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Should I Quit Smoking in Recovery?

Should I Quit Smoking in Recovery?

Quitting smoking in recovery seems like a tall order. After all, we recently quit using other, more destructive substances. However, smoking cessation may be helpful to our recovery. Research suggests that by quitting smoking in recovery from addiction and alcoholism, we may be increasing our chances of achieving and maintaining long-term sobriety.

About 85% of men and women in recovery from addiction and alcoholism are smokers. We often have to walk through nicotine clouds just to get into meetings or recovery events. Many of us think smoking isn’t a problem because it is more socially acceptable does not cause our lives to be negatively affected in the same way it is by drugs and alcohol. We may even believe that quitting smoking would threaten our sobriety by asking too much of us. According to the American Family Physician, “Until recently, we thought that quitting smoking made it harder to stay sober. We now know that smokers who are in recovery from alcohol abuse can stop smoking without starting to drink again. Because smoking and drinking usually go together, smoking can lead to a stronger craving for alcohol. So quitting smoking during treatment for alcoholism, or right after treatment, can actually increase your chances of staying sober. People who have been off smoking for a long time say that they feel more in control of their lives, less anxious and less depressed than they felt when they smoked.”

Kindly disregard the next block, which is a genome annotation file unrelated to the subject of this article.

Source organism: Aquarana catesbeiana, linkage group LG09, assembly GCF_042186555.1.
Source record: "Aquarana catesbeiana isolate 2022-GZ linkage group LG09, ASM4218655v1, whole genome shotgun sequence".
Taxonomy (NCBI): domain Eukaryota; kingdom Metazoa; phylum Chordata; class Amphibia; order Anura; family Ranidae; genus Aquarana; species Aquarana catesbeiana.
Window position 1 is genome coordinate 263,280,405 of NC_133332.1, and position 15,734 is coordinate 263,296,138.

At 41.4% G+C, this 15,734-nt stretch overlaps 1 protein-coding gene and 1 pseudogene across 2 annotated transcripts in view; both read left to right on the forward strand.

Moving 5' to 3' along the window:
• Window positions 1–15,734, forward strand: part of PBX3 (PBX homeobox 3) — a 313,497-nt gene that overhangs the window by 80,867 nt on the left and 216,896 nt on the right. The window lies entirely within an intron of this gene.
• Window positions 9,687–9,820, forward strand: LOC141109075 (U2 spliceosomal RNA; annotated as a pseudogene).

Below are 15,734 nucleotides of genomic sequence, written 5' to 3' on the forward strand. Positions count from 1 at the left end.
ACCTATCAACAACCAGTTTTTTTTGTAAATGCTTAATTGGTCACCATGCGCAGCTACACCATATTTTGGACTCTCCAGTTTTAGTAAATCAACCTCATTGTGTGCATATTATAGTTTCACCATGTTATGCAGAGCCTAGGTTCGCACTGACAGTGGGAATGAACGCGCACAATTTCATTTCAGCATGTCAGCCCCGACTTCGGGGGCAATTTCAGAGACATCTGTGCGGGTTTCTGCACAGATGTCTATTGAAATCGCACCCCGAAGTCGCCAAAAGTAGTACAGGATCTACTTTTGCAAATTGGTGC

Quitting smoking does cause withdrawal symptoms such as nervousness, irritability, and difficulty concentrating. These stressors can be difficult to work through in the very early stages of sobriety. However, the AAFP points out, “Your body is addicted to nicotine, so it feels better with the drug than without it. Maybe another time would be better. But remember that you, like all other people, will always be under some kind of stress. Waiting to be stress-free before trying to quit smoking may just be an excuse for not facing your nicotine addiction.” We may find it helpful to wait until we are further along in our recovery, but research shows that smoking cessation may be beneficial to our recovery. The National Institute on Alcohol Abuse and Alcoholism explains, “Participation in smoking cessation efforts while engaged in other substance abuse treatment has been associated with a 25 percent greater likelihood of long-term abstinence from alcohol and other drugs,” and, “Data indirectly suggest that continued smoking increases the risk of alcohol relapse among alcohol-dependent smokers.” We may have little interest in quitting smoking in the early stages of recovery, but we should consider giving up cigarettes at some point along the way.

Treatment should be more than a program. When you joined Anchored Recovery, you join a community of individuals committed to sobriety. Our full continuum of care can help you seamlessly transition from detox through every phase of treatment you need to ensure lifelong sobriety. Call us today for information: 800.848.6168

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